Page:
COMMENTARY: Judge Brett Kavanaugh and Yucca Mountain

Judge Brett Kavanaugh, President Trump’s nominee for the Supreme Court, is bracing to run the Senate confirmation gantlet. Some of his opponents have tried to present Kavanaugh as a problem for anti-Yucca Nevada lawmakers, particularly Sen. Dean Heller, whose seat is vulnerable in November.

Competing for Heller’s seat, Democratic Rep. Jacky Rosen has embraced this narrative to differentiate her opposition from Heller’s by pitching Kavanaugh’s opinion as a “pro-Yucca ruling” worthy of concern.

At the outset, it’s important to note that judges aren’t supposed to take sides on policy questions. They’re not meant to be pro or con anything. Their job is solely to interpret the law and Constitution without putting a thumb on the scale for one side or the other. And that’s exactly what Kavanaugh’s record as a judge shows — he’s fair, independent and faithful to the Constitution.

Kavanaugh’s supposedly “pro-Yucca ruling” aptly illustrates this. Consequently, it’s worth reviewing exactly what that case was about.

In August 2013, the U.S. Court of Appeals for the District of Columbia issued a decision requiring the Nuclear Regulatory Commission to restart its review of the license application for a nuclear waste repository at Yucca Mountain.

The Nuclear Waste Policy Act, as amended, had designated Yucca Mountain as the location for a national repository for nuclear waste. However, in 2010, President Barack Obama decided to stop executing the law and ordered the NRC to end its review of the Yucca Mountain project.

The administration lacked any scientific basis for its announcement that Yucca Mountain was “not a workable option.” But that decision had tremendous consequences: It left the nuclear industry in a debilitating holding pattern and taxpayers on the hook for billions of dollars in legal damages — a liability that continues to grow today.

The Heritage Foundation consistently made the case that President Obama needed to follow the law and require the NRC to finish its review of the Yucca Mountain project. And the D.C. Circuit agreed, in an opinion written by Kavanaugh. Here’s what he said:

“This case raises significant questions about the scope of the executive’s authority to disregard federal statutes. … The underlying policy debate is not our concern. The policy is for Congress and the president to establish as they see fit in enacting statutes, and for the president and subordinate executive agencies (as well as relevant independent agencies such as the Nuclear Regulatory Commission) to implement within statutory boundaries.”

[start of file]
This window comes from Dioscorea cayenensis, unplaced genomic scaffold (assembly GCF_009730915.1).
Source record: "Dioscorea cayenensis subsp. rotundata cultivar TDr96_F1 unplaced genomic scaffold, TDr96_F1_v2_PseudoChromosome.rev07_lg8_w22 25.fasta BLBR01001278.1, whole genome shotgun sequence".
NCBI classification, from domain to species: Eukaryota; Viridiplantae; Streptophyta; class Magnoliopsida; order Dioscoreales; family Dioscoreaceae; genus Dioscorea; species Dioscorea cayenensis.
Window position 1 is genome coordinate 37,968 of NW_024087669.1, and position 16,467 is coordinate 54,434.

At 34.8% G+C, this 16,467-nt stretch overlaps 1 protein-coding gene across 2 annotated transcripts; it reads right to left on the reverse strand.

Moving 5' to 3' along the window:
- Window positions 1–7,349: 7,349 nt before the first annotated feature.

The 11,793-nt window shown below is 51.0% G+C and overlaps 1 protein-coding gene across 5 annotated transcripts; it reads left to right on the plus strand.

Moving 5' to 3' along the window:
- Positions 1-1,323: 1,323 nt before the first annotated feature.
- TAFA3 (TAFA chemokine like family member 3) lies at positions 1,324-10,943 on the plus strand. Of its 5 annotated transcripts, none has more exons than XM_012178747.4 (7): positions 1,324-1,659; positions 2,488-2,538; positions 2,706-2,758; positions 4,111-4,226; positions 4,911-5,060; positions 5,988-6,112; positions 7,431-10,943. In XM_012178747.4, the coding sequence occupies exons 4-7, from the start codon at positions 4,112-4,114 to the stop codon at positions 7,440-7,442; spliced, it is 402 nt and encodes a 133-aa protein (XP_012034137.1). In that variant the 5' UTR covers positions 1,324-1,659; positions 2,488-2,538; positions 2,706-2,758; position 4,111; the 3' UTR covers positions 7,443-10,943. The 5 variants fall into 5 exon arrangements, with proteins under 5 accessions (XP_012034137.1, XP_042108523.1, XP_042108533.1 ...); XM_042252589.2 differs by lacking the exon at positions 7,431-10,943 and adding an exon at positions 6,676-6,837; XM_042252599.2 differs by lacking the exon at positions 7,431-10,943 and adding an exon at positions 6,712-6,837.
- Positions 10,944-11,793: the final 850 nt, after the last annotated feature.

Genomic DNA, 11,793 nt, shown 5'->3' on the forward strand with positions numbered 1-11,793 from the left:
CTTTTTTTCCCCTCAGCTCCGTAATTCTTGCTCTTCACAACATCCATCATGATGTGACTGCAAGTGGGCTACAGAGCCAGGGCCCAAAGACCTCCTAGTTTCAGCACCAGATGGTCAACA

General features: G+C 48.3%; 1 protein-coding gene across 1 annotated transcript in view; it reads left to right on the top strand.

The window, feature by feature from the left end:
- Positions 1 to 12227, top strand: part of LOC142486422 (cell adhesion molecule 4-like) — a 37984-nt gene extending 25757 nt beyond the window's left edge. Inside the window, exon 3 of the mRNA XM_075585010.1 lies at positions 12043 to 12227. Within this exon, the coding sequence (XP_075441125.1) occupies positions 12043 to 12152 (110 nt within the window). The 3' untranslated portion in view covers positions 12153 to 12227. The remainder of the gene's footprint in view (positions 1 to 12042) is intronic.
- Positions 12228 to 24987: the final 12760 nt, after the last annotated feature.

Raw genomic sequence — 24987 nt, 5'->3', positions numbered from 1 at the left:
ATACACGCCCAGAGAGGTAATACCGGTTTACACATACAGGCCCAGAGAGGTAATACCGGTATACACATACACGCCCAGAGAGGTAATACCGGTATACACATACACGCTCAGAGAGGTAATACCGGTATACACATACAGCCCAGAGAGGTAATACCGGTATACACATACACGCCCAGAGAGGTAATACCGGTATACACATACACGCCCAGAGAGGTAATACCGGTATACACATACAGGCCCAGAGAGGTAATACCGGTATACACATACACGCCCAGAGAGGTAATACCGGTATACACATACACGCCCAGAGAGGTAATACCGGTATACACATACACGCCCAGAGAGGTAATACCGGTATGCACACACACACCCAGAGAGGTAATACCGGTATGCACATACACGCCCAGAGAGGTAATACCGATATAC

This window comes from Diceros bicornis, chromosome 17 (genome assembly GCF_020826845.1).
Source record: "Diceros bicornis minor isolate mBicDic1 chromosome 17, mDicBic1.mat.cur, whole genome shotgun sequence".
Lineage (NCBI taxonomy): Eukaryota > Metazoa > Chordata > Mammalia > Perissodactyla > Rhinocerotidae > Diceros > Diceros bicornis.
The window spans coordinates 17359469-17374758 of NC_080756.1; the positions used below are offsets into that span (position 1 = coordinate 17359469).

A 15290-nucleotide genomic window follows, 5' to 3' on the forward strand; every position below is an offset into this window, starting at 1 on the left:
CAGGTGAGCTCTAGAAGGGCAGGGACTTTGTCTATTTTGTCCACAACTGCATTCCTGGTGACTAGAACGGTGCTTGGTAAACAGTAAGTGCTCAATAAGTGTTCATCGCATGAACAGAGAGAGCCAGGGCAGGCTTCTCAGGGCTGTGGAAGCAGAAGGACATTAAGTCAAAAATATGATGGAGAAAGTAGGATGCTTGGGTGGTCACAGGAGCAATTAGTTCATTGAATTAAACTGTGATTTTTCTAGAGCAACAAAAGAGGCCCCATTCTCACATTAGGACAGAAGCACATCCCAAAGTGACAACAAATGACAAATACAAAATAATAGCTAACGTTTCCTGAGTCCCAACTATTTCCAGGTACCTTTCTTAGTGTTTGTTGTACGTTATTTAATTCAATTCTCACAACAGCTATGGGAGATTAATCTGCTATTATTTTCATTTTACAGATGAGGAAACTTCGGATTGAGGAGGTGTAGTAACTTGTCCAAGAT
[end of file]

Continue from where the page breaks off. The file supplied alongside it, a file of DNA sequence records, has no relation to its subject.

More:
Kavanaugh explained that the Constitution and Supreme Court precedents make clear that the president and independent agencies such as the NRC “may not decline to follow a statutory mandate or prohibition simply because of policy objections.” He concluded, “It is no overstatement to say that our constitutional system of separation of powers would be significantly altered if we were to allow executive and independent agencies to disregard federal law.”

A faithful reading of that opinion leads to a conclusion far different than that of Rep. Rosen and others, who have tried to frame it as a “pro-Yucca ruling.” Kavanaugh merely upheld the law that Congress passed. Here, Kavanaugh defended the constitutional responsibilities of Congress to legislate and the office of the president to faithfully execute the people’s will — neither is off the hook.

“Unless and until Congress authoritatively says otherwise or there are no appropriated funds remaining,” Kavanaugh wrote, “the Nuclear Regulatory Commission must promptly continue with the legally mandated licensing process.”

“Unless and until” is no threat, nor is it an exercise in judicial activism. It simply makes clear that the president must fulfill his constitutional role to enforce the law, and Congress may exercise its constitutional role to change the law if it is unsatisfied with the policy. The burden of policymaking is on Congress, not on judges such as Brett Kavanaugh.

Katie Tubb is a policy analyst specializing in energy and environmental issues in The Heritage Foundation’s Roe Institute for Economic Policy Studies. Elizabeth Slattery, host of the SCOTUS101 podcast, is a legal fellow in the think tank’s Edwin Meese Center for Legal and Judicial Studies.

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